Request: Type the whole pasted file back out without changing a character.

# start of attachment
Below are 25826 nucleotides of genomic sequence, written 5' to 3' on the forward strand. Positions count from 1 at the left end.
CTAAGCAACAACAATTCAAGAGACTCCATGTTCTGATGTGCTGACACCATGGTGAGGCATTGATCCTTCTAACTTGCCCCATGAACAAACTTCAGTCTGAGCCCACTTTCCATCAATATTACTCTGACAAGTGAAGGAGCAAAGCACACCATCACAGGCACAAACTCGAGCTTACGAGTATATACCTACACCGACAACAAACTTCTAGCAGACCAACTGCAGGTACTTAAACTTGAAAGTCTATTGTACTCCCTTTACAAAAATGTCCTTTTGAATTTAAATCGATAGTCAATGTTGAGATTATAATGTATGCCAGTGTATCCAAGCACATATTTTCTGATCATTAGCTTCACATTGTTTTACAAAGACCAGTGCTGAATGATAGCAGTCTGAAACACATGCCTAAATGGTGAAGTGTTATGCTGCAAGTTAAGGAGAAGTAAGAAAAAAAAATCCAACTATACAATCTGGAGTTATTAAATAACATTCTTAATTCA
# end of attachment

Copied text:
Below are 25826 nucleotides of genomic sequence, written 5' to 3' on the forward strand. Positions count from 1 at the left end.
CTAAGCAACAACAATTCAAGAGACTCCATGTTCTGATGTGCTGACACCATGGTGAGGCATTGATCCTTCTAACTTGCCCCATGAACAAACTTCAGTCTGAGCCCACTTTCCATCAATATTACTCTGACAAGTGAAGGAGCAAAGCACACCATCACAGGCACAAACTCGAGCTTACGAGTATATACCTACACCGACAACAAACTTCTAGCAGACCAACTGCAGGTACTTAAACTTGAAAGTCTATTGTACTCCCTTTACAAAAATGTCCTTTTGAATTTAAATCGATAGTCAATGTTGAGATTATAATGTATGCCAGTGTATCCAAGCACATATTTTCTGATCATTAGCTTCACATTGTTTTACAAAGACCAGTGCTGAATGATAGCAGTCTGAAACACATGCCTAAATGGTGAAGTGTTATGCTGCAAGTTAAGGAGAAGTAAGAAAAAAAAATCCAACTATACAATCTGGAGTTATTAAATAACATTCTTAATTCA